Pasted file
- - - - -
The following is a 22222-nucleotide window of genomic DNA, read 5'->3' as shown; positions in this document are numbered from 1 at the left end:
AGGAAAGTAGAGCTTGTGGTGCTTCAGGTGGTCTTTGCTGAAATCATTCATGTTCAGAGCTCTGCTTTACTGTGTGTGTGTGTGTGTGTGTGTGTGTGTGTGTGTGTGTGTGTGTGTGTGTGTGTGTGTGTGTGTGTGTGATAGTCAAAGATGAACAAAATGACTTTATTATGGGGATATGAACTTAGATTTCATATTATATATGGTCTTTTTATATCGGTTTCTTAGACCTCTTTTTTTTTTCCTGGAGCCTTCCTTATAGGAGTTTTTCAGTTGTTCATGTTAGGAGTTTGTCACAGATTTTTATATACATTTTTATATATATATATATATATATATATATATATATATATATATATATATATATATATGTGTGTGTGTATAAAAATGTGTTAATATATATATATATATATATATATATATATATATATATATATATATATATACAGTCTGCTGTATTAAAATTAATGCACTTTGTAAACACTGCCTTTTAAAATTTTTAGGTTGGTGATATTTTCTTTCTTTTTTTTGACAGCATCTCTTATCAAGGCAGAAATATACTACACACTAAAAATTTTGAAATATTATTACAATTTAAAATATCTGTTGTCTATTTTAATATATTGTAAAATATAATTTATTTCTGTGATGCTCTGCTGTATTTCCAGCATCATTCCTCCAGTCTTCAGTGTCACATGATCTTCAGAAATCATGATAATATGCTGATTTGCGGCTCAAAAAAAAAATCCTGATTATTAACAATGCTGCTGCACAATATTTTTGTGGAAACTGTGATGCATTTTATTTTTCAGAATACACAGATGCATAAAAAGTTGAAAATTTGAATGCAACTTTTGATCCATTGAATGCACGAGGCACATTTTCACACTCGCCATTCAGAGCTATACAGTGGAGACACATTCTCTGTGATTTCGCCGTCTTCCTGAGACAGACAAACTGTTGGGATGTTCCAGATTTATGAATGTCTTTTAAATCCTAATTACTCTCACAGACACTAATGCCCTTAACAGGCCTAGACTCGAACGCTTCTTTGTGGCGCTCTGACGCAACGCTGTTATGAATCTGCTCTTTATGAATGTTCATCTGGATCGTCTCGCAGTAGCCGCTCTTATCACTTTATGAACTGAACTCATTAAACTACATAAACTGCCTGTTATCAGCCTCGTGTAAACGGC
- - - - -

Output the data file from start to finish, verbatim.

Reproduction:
The following is a 22222-nucleotide window of genomic DNA, read 5'->3' as shown; positions in this document are numbered from 1 at the left end:
AGGAAAGTAGAGCTTGTGGTGCTTCAGGTGGTCTTTGCTGAAATCATTCATGTTCAGAGCTCTGCTTTACTGTGTGTGTGTGTGTGTGTGTGTGTGTGTGTGTGTGTGTGTGTGTGTGTGTGTGTGTGTGTGTGTGTGTGATAGTCAAAGATGAACAAAATGACTTTATTATGGGGATATGAACTTAGATTTCATATTATATATGGTCTTTTTATATCGGTTTCTTAGACCTCTTTTTTTTTTCCTGGAGCCTTCCTTATAGGAGTTTTTCAGTTGTTCATGTTAGGAGTTTGTCACAGATTTTTATATACATTTTTATATATATATATATATATATATATATATATATATATATATATATATATATATATGTGTGTGTGTATAAAAATGTGTTAATATATATATATATATATATATATATATATATATATATATATATATATATACAGTCTGCTGTATTAAAATTAATGCACTTTGTAAACACTGCCTTTTAAAATTTTTAGGTTGGTGATATTTTCTTTCTTTTTTTTGACAGCATCTCTTATCAAGGCAGAAATATACTACACACTAAAAATTTTGAAATATTATTACAATTTAAAATATCTGTTGTCTATTTTAATATATTGTAAAATATAATTTATTTCTGTGATGCTCTGCTGTATTTCCAGCATCATTCCTCCAGTCTTCAGTGTCACATGATCTTCAGAAATCATGATAATATGCTGATTTGCGGCTCAAAAAAAAAATCCTGATTATTAACAATGCTGCTGCACAATATTTTTGTGGAAACTGTGATGCATTTTATTTTTCAGAATACACAGATGCATAAAAAGTTGAAAATTTGAATGCAACTTTTGATCCATTGAATGCACGAGGCACATTTTCACACTCGCCATTCAGAGCTATACAGTGGAGACACATTCTCTGTGATTTCGCCGTCTTCCTGAGACAGACAAACTGTTGGGATGTTCCAGATTTATGAATGTCTTTTAAATCCTAATTACTCTCACAGACACTAATGCCCTTAACAGGCCTAGACTCGAACGCTTCTTTGTGGCGCTCTGACGCAACGCTGTTATGAATCTGCTCTTTATGAATGTTCATCTGGATCGTCTCGCAGTAGCCGCTCTTATCACTTTATGAACTGAACTCATTAAACTACATAAACTGCCTGTTATCAGCCTCGTGTAAACGGC